A Democracy of Images: Photographs from the Smithsonian American Art Museum is organised around four major themes that defined American photography. “American Characters” examines the ways in which photographs of individuals, places, and objects become a catalogue of our collective memory and have contributed to the ever-evolving idea of the American character. “Spiritual Frontier” investigates early ideas of a vast, inexhaustible wilderness that symbolised American greatness. “America Inhabited” traces the nation’s rapid industrialisation and urbanisation through images of speed, change, progress, immigration, and contemporary rural, urban, and suburban landscapes. “Imagination at Work” demonstrates how photography’s role of spontaneous witness gradually gave way to contrived arrangement and artistic invention. The exhibition is organised by Merry Foresta, guest curator and independent consultant for the arts. She was the museum’s curator of photography from 1983 to 1999.

Connecting online

A complementary website designed for viewing on tablets includes photographs on view in the exhibition, an expanded selection of works from the museum’s collection and a timeline of American photography. It is available through tablet stations in the exhibition galleries, online, and on mobile devices.”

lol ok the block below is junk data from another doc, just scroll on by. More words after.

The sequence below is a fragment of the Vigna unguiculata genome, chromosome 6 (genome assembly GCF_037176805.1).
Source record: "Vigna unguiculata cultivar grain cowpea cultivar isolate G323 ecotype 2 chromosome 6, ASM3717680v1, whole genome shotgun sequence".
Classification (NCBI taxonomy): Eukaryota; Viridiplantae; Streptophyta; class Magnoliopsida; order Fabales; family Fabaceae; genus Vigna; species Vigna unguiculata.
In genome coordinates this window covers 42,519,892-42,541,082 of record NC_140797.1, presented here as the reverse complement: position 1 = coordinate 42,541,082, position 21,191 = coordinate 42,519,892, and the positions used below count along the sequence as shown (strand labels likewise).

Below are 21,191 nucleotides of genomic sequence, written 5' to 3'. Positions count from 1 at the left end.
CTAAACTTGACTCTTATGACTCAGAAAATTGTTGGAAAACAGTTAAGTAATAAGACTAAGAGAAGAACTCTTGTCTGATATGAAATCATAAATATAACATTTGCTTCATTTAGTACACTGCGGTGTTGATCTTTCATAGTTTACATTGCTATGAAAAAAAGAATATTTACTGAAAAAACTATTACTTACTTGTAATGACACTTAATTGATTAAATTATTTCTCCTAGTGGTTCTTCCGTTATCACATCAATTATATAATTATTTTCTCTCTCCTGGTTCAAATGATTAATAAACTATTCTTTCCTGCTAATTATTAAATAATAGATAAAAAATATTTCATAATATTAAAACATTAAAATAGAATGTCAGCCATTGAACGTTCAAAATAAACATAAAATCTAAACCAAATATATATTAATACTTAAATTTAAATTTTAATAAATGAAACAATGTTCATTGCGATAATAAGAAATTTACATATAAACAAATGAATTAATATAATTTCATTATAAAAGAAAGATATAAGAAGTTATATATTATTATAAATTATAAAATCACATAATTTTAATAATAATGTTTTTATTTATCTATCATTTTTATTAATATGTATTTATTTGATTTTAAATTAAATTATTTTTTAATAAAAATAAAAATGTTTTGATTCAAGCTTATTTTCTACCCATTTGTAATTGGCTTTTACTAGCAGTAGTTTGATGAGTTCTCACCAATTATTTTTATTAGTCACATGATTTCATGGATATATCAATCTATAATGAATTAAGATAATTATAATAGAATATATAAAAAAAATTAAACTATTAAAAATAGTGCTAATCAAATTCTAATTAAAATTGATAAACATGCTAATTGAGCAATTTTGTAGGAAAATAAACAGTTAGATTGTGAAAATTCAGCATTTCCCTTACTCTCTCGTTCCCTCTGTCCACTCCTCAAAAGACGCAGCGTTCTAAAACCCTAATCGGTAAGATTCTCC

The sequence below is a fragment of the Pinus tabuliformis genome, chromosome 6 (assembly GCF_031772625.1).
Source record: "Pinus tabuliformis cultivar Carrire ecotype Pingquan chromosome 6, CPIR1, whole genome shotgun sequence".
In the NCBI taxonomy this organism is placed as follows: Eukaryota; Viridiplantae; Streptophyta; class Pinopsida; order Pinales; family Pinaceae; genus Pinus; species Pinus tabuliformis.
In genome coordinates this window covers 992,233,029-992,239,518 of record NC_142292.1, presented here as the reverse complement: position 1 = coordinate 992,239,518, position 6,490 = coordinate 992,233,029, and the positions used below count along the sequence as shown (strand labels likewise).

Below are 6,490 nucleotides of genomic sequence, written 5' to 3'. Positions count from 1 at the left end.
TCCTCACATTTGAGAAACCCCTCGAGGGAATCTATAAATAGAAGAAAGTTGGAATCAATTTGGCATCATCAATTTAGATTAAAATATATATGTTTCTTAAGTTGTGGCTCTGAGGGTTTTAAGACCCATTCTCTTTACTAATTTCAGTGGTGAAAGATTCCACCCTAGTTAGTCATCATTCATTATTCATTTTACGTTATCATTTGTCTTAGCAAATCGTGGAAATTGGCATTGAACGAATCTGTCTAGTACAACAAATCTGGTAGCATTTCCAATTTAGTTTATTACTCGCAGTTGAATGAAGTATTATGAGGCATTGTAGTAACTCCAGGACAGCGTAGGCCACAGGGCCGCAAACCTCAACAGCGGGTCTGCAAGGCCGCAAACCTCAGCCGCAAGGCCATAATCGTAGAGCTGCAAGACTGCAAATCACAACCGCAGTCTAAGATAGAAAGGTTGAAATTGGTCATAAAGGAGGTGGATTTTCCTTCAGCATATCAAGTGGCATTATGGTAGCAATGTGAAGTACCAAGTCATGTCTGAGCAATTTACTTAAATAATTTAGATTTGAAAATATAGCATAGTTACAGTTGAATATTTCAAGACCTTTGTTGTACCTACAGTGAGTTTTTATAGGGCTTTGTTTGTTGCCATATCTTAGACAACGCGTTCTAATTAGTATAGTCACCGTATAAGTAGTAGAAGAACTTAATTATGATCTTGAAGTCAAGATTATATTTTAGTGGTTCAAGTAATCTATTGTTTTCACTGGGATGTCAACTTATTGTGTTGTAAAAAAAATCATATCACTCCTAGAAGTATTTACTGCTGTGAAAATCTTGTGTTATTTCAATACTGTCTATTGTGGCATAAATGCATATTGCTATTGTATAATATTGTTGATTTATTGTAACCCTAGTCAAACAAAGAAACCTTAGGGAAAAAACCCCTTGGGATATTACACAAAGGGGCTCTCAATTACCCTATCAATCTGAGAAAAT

Press release from the Smithsonian American Art Museum website



America Inhabited

Photography’s early presence in America coincided with the rise of an industrial economy, the growth of major urban population centers, and the fulfilling of what some saw as the Manifest Destiny of spanning the continent from sea to sea. Images of progress and industry, as well as of city and suburbs, quickly added themselves to photography’s catalogue of places and people. Some of these images reflect idealistically, and at times nostalgically, on the beauty and humanity of our own backyards. Others stand as social documents that can be seen as critical and ironic, inviting outrage as well as compassion about the way we now live our lives.


Helen Levitt. 'New York' c. 1942, printed later


Helen Levitt (American, 1913-2009)
New York
c. 1942, printed later
Gelatin silver print
Image: 7 1/8 x 10 1/2 in. (18.1 x 26.6cm)
Smithsonian American Art Museum
Museum purchase
© 1981, Helen Levitt



Caught before they run off into the streets, three masked youngsters pause on their front stoop. Expressive postures and mysterious disguises give this trio a theatrical quality. Helen Levitt, who found poetry in the uninhibited gestures of children, used a right-angle viewfinder to capture boys and girls roaming freely and playing with found objects. Working in New York City during the years surrounding World War II, her photographs show the drama of life that unfolded on the sidewalks of poor and working-class neighbourhoods.